I often hear from decision-makers that it’s hard to prepare for future developments if we don’t have high confidence they will happen. I’ve warned of the growing risk of conflict with China or Russia, but even I don’t believe an open conflict is necessarily inevitable. But demography is an area where there is a lot of inevitability. And the picture for the United States and other advanced economies, such as Europe and Japan isn’t pretty. We know the boomer generation has entered the retirement years. We also know that since 1990, lifespans have increased more than 2.5 years per decade on average and sometimes more significantly in specific cases: Germans’ lifespans have increased 3.4 years per decade in the same 1990–2010 period.
All of this spells major fiscal trouble and it is very predictable. With rapidly aging populations, health care and pension costs will soar. In the fifty years between 1960 and 2010, public pension expenditure as a percent of GDP has doubled and will grow another 3 percent by 2035.  In the US case, a big problem is healthcare costs which already consume almost 18 percent of GDP, a far higher proportion than the 10 percent for most other industrialized countries. This share will only increase as numbers of people aged 65 or older increases.
Rapid aging is also its own double whammy. Not only we will see an explosion in social security and health care spending, but the proportion in the labor force also declines which will lead to lower economic growth unless we boost productivity. According to McKinsey Global Institute, “half of the global economic growth enjoyed over the past fifty years can be attributed to increases in the labor force.” Productivity, according their calculations, would have to increase by 22 percent if we were to maintain per capita income group. The problem for high income Western countries is that they are aging faster than the developing world. China will also encounter rapid aging, but even in 2030 the United States will have a higher proportion — over 20 percent — of its population in the senior years than China — 17.2 percent. Currently 10 percent of China’s population is over 65 versus 15 percent for the United States.
The fact that nobody is talking about these demographic changes doesn’t mean we won’t soon have to deal with them. The Congressional Budget’s most recent (July 2014) Long Term Budget Outlook warned that the United States will “face steadily increasing federal budget deficits and debt over the next 30 years…Federal debt held by the public, which was equal to 39 percent of gross domestic product (GDP) at the end of fiscal year 2008, has already risen to 75 percent of GDP in the wake of a financial crisis and a recession.” Without structural changes to taxes and spending, debt will rise to “86 percent of GDP in 2026 and to 141 percent in 2046 — exceeding the historical peak of 106 percent that occurred just after World War II.”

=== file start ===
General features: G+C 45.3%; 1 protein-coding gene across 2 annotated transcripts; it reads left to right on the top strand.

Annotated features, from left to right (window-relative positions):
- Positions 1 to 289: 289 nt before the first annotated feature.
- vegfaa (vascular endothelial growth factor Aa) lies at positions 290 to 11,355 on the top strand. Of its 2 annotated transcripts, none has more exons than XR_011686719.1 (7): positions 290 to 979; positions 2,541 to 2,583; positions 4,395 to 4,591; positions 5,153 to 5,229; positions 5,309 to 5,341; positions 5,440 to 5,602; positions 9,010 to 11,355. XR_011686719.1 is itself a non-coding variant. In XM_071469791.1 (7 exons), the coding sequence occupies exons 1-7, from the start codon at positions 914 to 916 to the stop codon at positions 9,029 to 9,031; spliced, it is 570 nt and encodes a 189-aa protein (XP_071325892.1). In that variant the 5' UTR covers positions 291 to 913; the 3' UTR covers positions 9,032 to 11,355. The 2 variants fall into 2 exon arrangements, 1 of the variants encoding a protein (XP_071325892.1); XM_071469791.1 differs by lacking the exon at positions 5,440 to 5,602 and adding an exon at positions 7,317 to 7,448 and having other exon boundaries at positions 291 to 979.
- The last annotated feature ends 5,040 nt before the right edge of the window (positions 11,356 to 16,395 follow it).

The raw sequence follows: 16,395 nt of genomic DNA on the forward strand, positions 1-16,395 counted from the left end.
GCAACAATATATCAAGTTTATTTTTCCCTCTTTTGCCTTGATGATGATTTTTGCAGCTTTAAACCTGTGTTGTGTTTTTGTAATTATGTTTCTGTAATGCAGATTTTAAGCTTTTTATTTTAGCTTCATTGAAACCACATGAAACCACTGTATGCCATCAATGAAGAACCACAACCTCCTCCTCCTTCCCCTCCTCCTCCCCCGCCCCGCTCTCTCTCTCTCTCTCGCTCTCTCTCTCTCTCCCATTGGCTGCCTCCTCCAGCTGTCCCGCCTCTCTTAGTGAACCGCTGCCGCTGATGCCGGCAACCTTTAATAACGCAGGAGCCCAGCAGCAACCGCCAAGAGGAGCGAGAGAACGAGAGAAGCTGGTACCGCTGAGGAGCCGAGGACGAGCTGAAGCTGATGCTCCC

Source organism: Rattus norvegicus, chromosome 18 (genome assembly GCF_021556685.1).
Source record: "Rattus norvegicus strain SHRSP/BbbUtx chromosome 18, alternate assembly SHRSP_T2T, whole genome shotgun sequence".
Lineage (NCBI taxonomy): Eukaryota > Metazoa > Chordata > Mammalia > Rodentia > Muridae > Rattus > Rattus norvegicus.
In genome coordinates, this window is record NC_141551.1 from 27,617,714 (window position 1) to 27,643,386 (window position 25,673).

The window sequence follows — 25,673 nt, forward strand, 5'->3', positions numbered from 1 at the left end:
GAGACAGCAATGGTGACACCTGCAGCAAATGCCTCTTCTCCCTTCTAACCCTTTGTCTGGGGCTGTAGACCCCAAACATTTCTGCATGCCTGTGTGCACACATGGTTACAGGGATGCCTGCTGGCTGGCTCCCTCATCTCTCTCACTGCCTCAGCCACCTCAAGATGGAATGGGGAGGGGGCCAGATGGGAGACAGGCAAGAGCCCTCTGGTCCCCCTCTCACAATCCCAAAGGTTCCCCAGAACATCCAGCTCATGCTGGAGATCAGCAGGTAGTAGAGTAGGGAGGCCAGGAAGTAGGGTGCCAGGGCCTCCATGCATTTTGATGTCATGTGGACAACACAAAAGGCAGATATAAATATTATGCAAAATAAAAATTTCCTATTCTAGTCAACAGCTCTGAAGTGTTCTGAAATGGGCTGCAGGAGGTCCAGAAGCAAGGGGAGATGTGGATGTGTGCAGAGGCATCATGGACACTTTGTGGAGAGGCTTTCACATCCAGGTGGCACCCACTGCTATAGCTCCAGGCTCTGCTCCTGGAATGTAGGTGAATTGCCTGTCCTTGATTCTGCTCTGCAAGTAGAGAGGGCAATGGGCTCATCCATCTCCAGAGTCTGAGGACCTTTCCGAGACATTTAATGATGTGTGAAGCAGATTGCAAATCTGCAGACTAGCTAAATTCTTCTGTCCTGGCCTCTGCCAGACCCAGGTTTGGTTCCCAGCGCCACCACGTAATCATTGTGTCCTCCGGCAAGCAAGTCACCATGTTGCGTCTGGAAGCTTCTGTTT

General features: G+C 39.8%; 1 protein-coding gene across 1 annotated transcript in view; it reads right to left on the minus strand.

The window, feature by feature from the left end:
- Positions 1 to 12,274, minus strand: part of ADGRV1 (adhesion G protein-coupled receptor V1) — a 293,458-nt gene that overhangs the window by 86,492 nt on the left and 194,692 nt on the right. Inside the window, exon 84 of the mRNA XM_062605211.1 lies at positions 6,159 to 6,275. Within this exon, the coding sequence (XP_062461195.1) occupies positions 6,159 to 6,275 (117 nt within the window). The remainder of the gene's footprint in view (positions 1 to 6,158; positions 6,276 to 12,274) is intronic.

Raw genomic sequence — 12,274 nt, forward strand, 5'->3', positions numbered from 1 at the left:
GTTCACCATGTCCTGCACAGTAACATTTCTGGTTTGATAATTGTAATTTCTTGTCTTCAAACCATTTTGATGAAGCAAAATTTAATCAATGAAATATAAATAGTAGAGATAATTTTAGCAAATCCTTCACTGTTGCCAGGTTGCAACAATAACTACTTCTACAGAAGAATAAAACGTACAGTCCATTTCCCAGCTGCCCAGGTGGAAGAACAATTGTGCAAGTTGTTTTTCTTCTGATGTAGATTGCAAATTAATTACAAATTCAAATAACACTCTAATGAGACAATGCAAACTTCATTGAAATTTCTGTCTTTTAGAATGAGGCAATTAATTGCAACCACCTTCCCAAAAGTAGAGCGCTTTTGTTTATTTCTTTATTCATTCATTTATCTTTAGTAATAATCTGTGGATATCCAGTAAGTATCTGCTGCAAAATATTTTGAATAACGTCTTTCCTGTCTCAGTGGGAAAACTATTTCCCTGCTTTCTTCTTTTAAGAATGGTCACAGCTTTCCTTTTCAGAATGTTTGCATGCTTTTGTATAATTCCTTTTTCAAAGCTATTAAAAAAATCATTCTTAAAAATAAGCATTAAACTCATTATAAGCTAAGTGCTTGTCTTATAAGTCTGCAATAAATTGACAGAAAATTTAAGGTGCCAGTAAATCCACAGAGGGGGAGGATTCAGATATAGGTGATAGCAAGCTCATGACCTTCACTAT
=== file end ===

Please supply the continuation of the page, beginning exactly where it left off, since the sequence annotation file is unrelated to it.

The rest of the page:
It will be hard to change this trajectory without increasing taxes or going back on promises that the USG has made to retirees and those headed into retirement. With almost daily reports of numerous public and private sector pension schemes going insolvent, social security will be more than ever vital for many of them. At the same time, squeezing other USG-funded programs such as defense and R&D is not any way of ensuring the country’s long term future. This is a clear cut case for tackling the problem sooner rather than later. Social Security is already running a deficit and will be insolvent in 2035 — waiting will only compound the problem. Of course, the needed reforms — such as raising retirement ages or lessening benefits for well-off retirees — would be politically and socially painful.
Ditto on healthcare. To be economically competitive, the United States needs to bring down the share of its healthcare costs to be more in line with other industrialized countries. But, as we’ve seen as the controversy surrounding Obamacare, any tampering with healthcare is politically dangerous.
Usually crises are opportunity for taking drastic actions. The 2008 financial crisis could have been that moment. The Obama Presidency did implement healthcare reform, but it isn’t likely to cut down dramatically the likely scale of US healthcare spending in the future. Both political parties largely ducked the issue of long term budget deficits. The recovery and winding down of the huge budget deficits during the Great Recession eased off the pressure and politicians took the easy out of kicking the problem down the road.
Politics aside, if we don’t tackle these issues, we risk our long term national security and that’s a certainty. If there ever was a need for leadership, it is on these thorny demographic issues. Too many people are vested in the current status quo even though that is unsustainable.
 See recently published Atlantic Council report, “Reducing the Risk from Rapid Demographic Change,” September, 2016, http://www.atlanticcouncil.org/events/upcoming-events/detail/reducing-the-risks-from-rapid-demographic-change.
 James Manyika, Jaana Remes, Richard Dobbs, “The Productivity Challenge of an Aging Workforce, Harvard Business Review, January 20, 2015, http://wwww.mckinsey.com/mgi/overviw/in-the-news/the-productivity-challenge-of-an-aging-global-workforce.
Congressional Budget Office, The 2016 Long-Term Budget Outlook, July 2016, https://www.cbo.gov/sites/default/files/114th-congress-2015-2016/reports/51580-LTBO-2.pdf.
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